Abstract:Neo-Pentecostalism is characterized as offering freedoms and empowerment for women, a limited role in navigating patriarchy, or strengthening patriarchal control. In Nairobi, Kenya, neo-Pentecostalism is concerned with a morality built around an idealized model of the nuclear family in which a wife is subservient to her husband. It might appear that women’s ministries empower female members to challenge structures of control, but such challenges are resisted and women are expected only to survive within existing structures. Single women are expected to live amongst the prejudices of society and dissuaded from any attempt to alter the societal structures that leave them marginalized.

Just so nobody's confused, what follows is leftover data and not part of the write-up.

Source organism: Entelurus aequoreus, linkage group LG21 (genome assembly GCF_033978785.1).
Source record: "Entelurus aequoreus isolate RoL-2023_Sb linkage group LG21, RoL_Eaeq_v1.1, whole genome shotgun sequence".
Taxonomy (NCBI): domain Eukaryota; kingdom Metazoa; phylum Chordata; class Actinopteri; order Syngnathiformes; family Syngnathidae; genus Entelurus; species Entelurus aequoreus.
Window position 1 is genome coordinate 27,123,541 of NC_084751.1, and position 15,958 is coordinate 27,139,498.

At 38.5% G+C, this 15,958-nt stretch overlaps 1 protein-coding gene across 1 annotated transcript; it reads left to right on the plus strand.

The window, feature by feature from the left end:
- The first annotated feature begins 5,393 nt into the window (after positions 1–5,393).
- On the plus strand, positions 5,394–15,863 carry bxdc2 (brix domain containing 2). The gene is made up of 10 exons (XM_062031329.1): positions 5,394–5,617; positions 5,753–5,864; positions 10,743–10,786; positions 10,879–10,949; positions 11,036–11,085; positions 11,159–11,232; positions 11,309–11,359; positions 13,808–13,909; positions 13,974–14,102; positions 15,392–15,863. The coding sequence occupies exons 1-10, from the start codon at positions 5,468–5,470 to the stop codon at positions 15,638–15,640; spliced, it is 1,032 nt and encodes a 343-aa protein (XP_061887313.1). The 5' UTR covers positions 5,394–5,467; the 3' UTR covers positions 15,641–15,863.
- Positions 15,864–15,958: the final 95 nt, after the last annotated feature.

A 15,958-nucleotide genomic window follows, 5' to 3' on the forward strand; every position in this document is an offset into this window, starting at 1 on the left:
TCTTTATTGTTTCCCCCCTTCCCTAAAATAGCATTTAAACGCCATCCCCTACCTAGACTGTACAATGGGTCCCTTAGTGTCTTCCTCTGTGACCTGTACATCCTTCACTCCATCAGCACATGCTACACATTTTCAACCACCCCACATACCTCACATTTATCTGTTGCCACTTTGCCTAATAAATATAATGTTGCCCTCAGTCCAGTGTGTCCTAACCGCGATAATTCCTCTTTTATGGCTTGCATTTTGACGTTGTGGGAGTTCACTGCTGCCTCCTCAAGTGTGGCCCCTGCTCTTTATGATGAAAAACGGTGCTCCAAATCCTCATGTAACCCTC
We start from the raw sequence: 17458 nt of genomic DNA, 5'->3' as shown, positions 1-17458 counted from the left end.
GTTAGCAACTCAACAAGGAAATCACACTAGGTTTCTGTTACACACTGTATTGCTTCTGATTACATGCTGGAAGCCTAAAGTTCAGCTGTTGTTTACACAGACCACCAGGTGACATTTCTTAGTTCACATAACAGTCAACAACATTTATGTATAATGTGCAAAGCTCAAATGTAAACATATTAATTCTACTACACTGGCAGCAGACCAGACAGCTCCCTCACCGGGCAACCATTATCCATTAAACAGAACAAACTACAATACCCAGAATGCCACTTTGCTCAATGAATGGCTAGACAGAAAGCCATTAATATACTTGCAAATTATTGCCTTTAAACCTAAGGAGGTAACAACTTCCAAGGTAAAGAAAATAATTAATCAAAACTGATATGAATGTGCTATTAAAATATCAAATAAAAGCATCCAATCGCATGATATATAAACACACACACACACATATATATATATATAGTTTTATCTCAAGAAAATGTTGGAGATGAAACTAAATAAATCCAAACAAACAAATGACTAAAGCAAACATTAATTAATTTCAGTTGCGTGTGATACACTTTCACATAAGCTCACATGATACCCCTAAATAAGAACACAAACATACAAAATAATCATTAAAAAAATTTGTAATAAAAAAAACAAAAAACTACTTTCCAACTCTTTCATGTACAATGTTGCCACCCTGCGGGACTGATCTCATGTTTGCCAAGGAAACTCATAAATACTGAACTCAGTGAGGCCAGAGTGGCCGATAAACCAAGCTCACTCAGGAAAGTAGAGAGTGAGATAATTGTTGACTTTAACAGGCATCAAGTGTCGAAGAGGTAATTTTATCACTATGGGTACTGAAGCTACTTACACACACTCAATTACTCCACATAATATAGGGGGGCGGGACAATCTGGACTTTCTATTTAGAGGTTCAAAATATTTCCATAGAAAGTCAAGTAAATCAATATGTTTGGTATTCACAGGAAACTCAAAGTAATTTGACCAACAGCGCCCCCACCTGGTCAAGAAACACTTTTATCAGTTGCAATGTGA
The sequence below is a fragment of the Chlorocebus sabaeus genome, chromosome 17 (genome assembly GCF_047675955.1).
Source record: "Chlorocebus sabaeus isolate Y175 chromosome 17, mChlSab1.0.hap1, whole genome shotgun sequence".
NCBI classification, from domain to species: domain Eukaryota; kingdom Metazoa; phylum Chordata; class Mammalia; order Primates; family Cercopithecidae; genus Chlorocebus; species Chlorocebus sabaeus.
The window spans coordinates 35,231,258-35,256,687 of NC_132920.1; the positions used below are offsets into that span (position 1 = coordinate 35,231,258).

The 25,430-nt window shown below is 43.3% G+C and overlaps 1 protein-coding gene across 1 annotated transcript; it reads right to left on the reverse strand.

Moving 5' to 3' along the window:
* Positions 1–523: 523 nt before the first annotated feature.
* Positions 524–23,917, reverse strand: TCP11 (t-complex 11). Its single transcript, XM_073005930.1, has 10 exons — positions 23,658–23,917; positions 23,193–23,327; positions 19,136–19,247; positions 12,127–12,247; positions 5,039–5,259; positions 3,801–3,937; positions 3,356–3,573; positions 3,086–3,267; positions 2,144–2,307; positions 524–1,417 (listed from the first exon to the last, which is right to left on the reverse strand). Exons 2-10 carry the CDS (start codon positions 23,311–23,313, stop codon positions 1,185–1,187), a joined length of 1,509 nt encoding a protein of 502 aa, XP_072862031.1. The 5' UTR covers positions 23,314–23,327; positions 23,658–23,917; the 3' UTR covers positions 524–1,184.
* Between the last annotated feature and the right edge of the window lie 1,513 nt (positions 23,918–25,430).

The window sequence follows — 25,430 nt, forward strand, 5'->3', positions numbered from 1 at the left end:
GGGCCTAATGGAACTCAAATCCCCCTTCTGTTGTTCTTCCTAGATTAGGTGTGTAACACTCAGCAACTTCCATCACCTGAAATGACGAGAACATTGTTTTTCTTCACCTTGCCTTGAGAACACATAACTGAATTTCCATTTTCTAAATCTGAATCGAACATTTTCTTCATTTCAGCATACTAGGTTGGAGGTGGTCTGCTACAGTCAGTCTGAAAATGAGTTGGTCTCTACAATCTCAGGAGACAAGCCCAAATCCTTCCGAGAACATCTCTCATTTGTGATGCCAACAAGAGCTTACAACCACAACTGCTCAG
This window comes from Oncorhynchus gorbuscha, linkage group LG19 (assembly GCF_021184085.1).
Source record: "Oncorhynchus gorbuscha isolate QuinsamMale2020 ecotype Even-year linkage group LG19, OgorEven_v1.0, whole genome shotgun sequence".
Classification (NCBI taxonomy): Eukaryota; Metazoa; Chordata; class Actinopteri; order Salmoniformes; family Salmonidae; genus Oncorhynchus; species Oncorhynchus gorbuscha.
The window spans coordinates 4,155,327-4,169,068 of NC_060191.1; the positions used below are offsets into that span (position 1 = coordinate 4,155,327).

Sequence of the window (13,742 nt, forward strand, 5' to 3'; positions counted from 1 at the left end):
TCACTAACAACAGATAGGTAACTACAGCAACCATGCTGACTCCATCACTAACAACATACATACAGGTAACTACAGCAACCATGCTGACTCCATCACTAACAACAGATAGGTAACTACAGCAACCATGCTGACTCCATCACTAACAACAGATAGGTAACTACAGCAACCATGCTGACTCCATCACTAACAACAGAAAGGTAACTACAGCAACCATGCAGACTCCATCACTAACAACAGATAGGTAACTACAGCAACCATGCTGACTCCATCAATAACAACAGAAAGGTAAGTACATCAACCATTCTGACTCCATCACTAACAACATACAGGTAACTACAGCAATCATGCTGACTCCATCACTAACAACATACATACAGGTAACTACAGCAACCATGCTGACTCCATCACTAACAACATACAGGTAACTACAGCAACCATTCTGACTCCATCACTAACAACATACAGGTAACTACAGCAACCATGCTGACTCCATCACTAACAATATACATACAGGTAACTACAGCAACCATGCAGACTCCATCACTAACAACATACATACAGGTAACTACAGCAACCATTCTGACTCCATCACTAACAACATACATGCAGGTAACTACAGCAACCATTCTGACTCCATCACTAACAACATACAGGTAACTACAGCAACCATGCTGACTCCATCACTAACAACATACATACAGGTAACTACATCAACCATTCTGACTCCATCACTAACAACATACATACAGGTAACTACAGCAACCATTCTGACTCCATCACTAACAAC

Publisher’s description: The practice and discipline of development was founded on the belief that religion was not important to development processes. As societies developed and modernised, it was assumed that they would also undergo a process of secularisation. However, the prominence of religion in many countries and its effects on people’s social, political and economic activities calls this assumption into question. Pentecostal Christianity has spread rapidly throughout Africa since the 1980s and has been a major force for change. This book explains why and shows how Pentecostalism articulates with local level development processes. As well as exploring the internal model of ‘development’ which drives Pentecostal organisations, contributors compare Pentecostal churches and secular NGOs as different types of contemporary development agents and discern the different ways in which they bring about change. At the heart of this book, then, is an exploration of processes of individual and social transformation, and their relevance to understandings of the successes and failures of development.